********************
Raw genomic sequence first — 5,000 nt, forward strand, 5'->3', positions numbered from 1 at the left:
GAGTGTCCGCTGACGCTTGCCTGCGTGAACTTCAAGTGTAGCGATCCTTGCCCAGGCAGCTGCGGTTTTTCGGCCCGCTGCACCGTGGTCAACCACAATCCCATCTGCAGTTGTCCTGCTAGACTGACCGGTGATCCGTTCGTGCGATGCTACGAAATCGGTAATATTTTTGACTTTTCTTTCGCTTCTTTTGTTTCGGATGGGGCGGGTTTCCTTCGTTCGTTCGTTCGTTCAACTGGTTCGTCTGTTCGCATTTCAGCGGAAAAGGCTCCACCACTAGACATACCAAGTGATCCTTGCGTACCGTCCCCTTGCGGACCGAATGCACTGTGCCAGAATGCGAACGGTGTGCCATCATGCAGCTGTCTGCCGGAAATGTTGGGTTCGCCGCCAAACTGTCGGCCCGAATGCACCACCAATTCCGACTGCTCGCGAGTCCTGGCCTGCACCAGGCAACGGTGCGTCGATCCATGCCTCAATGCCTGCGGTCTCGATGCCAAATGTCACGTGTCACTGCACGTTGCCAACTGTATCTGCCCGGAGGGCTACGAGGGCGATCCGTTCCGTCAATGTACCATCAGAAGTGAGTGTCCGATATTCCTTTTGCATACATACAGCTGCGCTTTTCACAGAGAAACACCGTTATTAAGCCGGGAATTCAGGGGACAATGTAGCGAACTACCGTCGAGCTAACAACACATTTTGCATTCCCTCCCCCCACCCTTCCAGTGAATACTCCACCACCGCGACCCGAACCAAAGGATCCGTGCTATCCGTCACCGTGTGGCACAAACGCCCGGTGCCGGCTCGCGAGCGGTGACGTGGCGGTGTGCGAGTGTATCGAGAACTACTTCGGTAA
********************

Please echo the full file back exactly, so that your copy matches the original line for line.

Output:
Raw genomic sequence first — 5,000 nt, forward strand, 5'->3', positions numbered from 1 at the left:
GAGTGTCCGCTGACGCTTGCCTGCGTGAACTTCAAGTGTAGCGATCCTTGCCCAGGCAGCTGCGGTTTTTCGGCCCGCTGCACCGTGGTCAACCACAATCCCATCTGCAGTTGTCCTGCTAGACTGACCGGTGATCCGTTCGTGCGATGCTACGAAATCGGTAATATTTTTGACTTTTCTTTCGCTTCTTTTGTTTCGGATGGGGCGGGTTTCCTTCGTTCGTTCGTTCGTTCAACTGGTTCGTCTGTTCGCATTTCAGCGGAAAAGGCTCCACCACTAGACATACCAAGTGATCCTTGCGTACCGTCCCCTTGCGGACCGAATGCACTGTGCCAGAATGCGAACGGTGTGCCATCATGCAGCTGTCTGCCGGAAATGTTGGGTTCGCCGCCAAACTGTCGGCCCGAATGCACCACCAATTCCGACTGCTCGCGAGTCCTGGCCTGCACCAGGCAACGGTGCGTCGATCCATGCCTCAATGCCTGCGGTCTCGATGCCAAATGTCACGTGTCACTGCACGTTGCCAACTGTATCTGCCCGGAGGGCTACGAGGGCGATCCGTTCCGTCAATGTACCATCAGAAGTGAGTGTCCGATATTCCTTTTGCATACATACAGCTGCGCTTTTCACAGAGAAACACCGTTATTAAGCCGGGAATTCAGGGGACAATGTAGCGAACTACCGTCGAGCTAACAACACATTTTGCATTCCCTCCCCCCACCCTTCCAGTGAATACTCCACCACCGCGACCCGAACCAAAGGATCCGTGCTATCCGTCACCGTGTGGCACAAACGCCCGGTGCCGGCTCGCGAGCGGTGACGTGGCGGTGTGCGAGTGTATCGAGAACTACTTCGGTAA